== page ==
Chinese and South Korean Views on Accepting Bribes: An Empirical Study
17 Pages Posted: 30 Mar 2017
Date Written: March 28, 2017
One might think that bribery is always unethical. Studies by the Organisation for Economic Cooperation and Development discourage the practice and a number of other studies have viewed bribery in negative terms. However, a closer examination of the issue reveals that the question of whether bribery is ethical or unethical is not so clear-cut in some cases. For example, bribing a prison guard to release a political prisoner who is being held by a corrupt or evil regime might constitute an ethical act. From a utilitarian ethical perspective, bribery would be acceptable in cases where there are more winners than losers.
Another approach for determining ethical versus unethical bribery focuses on whether the recipient is a helping hand or greedy hand. Where the bribe goes to someone who facilitates commerce by cutting red tape or by performing a service for the bribe payer, some scholars have concluded that the bribe may be ethical. Those who merely take advantage of someone by abusing their authority have been viewed as acting unethically by soliciting a bribe.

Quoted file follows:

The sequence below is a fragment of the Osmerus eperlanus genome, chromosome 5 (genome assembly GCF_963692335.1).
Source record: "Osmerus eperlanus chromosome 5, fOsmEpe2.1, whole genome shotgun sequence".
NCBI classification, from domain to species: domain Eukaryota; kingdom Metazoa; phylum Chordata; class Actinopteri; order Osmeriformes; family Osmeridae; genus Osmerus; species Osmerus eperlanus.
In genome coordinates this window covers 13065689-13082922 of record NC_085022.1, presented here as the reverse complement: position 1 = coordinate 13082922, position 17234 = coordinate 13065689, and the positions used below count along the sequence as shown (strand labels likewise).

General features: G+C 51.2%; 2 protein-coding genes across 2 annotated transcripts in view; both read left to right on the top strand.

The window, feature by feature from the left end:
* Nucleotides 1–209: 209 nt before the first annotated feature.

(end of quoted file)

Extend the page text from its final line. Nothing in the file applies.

This study examines and compares attitudes on the ethics of bribe taking in China and South Korea. The latest data from the World Values Survey was used to determine attitudes toward accepting a bribe in the two countries, and whether opinions in the two countries were significantly different. The sample sizes were 1907 for China and 1195 for South Korea. The study found that opposition to bribe taking was strong, but that the degree of opposition sometimes depended by demographic variables, such as gender, age, and social class.
Keywords: Bribe, Ethics, China, Korea, Gender, Age, Social Class, Demographic Variables
JEL Classification: D01, D23, D61, D63, N35, N45, N75, N85, O53, J1, J14, J16, K14, K42, M14, M4
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